Part 8: 7 Ways to Attract Readers and Market Your Work
So the creative part is done, you’ve written a novel, short story (or stories) or a blog post. Unfortunately, you can’t just post it and expect hundreds or thousands of people to read your words.
Since you are probably on your own as an indie and/or newbie writer, YOU are responsible to attract your own readers.
Here’s what helped me to attract now 10,000+ readers per month. From asking people to help me out in my own network, to sending out emails to influencers to social media and Medium.
#1: Take Inventory
You want people to read your work. But how to attract readers? In the marketing part of the book Perennial Seller which I mentioned in earlier posts in this series, Ryan Holiday expands on many different ways to get your work in front of others. One of the most important elements to achieve this is to create word of mouth.
To begin, take inventory of everything you have at your disposal:
Relationships: professional, personal, familial
Research from past launches of similar books/platforms and use what worked
Resources or allies (other bloggers)
If applicable: an advertising budget
Use these to your advantage and ask people to follow you, or backlink to your stories, etc.
#2: Drawing in influencers
It’s not easy asking for a favor from someone you know, the next part is even harder. Asking for a favor from someone you don’t know — yet.
The internet is full of them, influencers, other people with bigger platforms than you have, usually directed towards a particular subject. Who do you admire in your field? Or maybe even in other fields. Your work might complement their message.
After you have created the best work you’re capable of, you have to reach out to others to help you gain traction to your blog. In Perennial Seller, many useful tips are shared in order to do this (which I used to get a reply from Ryan Holiday himself):
Research into the influencers you want to approach.Ideally, they influence you already. If they don’t, dive in. Who has a big following in the field you’re aiming for? Who seems to have a hunger for content that you produce? Who is regarded as a trendsetter?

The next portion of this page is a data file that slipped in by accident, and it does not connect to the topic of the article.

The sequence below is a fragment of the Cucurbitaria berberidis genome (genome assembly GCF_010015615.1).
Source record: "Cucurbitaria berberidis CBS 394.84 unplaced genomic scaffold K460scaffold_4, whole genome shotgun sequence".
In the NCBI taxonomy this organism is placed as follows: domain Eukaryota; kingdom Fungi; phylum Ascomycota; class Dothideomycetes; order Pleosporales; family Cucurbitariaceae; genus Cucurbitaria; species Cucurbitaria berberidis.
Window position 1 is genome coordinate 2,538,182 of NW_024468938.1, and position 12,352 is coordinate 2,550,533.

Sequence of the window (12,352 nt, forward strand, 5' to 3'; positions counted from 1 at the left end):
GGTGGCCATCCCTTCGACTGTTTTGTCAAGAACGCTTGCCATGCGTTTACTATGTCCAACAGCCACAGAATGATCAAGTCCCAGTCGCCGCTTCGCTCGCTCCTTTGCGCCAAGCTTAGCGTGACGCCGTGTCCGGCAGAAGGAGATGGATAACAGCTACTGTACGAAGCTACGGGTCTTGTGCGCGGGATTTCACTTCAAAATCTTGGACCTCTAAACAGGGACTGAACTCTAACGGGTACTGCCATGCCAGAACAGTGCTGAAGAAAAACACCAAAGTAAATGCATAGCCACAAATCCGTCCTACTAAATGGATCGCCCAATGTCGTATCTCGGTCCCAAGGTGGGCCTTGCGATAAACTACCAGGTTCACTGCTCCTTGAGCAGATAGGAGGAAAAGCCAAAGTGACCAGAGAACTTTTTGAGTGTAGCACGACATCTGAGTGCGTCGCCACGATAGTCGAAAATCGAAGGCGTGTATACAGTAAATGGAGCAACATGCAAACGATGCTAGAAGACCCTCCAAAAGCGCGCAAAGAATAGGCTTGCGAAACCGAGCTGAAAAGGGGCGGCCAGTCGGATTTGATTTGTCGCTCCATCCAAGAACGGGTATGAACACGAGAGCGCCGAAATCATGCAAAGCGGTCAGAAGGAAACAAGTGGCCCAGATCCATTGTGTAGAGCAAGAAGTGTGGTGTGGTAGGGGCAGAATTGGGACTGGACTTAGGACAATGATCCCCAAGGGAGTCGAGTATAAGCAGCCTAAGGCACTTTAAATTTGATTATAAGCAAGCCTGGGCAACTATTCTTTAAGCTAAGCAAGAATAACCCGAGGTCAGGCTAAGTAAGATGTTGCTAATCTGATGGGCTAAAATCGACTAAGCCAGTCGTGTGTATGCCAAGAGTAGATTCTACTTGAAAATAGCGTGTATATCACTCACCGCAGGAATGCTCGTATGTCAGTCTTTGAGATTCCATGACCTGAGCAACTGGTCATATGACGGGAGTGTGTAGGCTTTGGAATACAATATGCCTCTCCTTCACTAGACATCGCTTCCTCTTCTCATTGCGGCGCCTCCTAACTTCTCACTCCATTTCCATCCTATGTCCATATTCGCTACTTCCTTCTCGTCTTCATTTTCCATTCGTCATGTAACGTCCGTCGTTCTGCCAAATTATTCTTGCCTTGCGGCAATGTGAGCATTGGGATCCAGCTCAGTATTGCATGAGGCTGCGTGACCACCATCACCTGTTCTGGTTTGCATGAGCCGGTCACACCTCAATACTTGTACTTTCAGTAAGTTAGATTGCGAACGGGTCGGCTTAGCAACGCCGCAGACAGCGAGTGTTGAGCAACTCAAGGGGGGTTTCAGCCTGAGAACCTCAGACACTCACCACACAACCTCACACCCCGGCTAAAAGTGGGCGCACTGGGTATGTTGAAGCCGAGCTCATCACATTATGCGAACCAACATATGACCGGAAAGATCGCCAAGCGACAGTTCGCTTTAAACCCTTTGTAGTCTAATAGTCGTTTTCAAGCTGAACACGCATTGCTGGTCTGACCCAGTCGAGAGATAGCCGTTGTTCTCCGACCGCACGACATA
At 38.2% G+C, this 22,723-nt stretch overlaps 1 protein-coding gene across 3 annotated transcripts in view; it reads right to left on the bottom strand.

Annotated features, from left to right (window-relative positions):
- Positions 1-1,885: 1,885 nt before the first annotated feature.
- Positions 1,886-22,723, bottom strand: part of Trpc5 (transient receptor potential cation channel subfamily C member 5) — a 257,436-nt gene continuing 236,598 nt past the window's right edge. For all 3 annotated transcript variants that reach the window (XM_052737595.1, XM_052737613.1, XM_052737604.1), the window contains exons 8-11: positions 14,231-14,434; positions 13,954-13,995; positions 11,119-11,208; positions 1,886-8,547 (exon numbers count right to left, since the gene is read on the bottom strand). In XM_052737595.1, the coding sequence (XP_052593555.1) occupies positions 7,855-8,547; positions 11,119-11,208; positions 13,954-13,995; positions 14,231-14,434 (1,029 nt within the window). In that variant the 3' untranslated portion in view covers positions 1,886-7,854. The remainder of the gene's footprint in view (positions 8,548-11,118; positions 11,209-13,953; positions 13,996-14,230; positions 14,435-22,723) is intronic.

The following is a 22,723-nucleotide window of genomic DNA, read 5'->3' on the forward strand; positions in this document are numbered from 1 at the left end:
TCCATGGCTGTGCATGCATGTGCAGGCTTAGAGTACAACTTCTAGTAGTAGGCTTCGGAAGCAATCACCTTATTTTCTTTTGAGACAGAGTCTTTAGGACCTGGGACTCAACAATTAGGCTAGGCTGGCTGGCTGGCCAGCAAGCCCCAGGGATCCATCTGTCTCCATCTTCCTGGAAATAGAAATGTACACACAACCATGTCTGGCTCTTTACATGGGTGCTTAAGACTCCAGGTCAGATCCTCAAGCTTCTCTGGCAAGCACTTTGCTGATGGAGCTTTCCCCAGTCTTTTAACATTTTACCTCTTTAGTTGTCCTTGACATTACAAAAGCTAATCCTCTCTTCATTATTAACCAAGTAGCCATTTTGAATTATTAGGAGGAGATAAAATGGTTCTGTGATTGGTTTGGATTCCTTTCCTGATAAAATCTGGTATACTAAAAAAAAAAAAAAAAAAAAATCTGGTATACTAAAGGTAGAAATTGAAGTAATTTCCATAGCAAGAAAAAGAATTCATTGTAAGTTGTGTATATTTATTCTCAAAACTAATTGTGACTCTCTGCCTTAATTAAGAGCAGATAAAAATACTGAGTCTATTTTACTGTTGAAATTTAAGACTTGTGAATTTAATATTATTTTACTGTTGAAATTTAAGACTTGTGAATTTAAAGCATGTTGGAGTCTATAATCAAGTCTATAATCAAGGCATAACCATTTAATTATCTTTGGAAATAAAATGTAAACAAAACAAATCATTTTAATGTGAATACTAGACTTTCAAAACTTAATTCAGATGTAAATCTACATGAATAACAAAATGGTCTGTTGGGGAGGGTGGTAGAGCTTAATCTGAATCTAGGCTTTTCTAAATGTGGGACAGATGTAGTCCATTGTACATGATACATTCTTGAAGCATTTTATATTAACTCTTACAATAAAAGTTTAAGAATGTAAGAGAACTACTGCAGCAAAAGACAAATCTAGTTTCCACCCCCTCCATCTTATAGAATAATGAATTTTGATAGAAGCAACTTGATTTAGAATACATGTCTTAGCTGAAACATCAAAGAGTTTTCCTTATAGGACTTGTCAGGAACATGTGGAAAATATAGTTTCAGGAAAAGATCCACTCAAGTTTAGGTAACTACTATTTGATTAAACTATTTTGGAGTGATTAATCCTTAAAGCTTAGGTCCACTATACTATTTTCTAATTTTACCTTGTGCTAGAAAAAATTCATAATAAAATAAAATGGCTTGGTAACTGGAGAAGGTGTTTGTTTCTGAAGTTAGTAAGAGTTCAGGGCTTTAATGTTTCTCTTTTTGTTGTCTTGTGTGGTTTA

In making the ask, it is best not to ask for the thing you want directly.Establish a relationship. Talk about how they have inspired you (to do what you do).
Be a human being.Be genuine.
Don’t go where everyone else is going.Find the people who aren’t besieged by requests.
Make it about how your work makes the influencer look good to their fans.
Most people with platforms provide nonfictional work on their blogs.Sometimes I found that a message in one of my stories perfectly complemented theirs. I pointed this out and some people really liked that idea. For instance, my story The Money Tree resonated well with followers of debt and financial management blogs.
#3: Relationship Management
You have to invest in your network of relationships, contacts and influencers. Be generous, do favors, and help others with their writing, products or services. It’s all about developing a relationship and offering value. Then, hopefully, the favor will be returned one day.
The most important relationship you can have is the one with your readers/fans. What they think and want is the most important thing. And you should serve them well. A simple reply costs you less than a minute on most occasions. They’ve invested time to read your work, so invest time in them.
#4: You are the Marketer
Building a platform takes a lot of time and dedication. A lot. People need to hear from you multiple times and from different angles before they are willing to give your work a look.
So what is this platform thing you keep mentioning, Nick? Well, your platform consists of: your website, social media channels, your friends, influencers who appreciate what you do, media outlets, the community your work exists in, your email list and much more.
A platform is something you must seek to continuously feed with your creative work and effort to get it under people’s attention. It’s something you must control and nourish yourself. It is the most important thing you have in communicating with your audience.
Success requires an unstoppable author. You must continue to produce work. Then market it. Keep in touch with your relationships. And again, and again.
You have to do your own marketing. You have to “sell” yourself, your stories, your blog posts, your podcasts, your books, and YOURSELF. Growing your following, approaching influencers, interacting with readers, making social media posts, gathering email subscribers, you are responsible for that.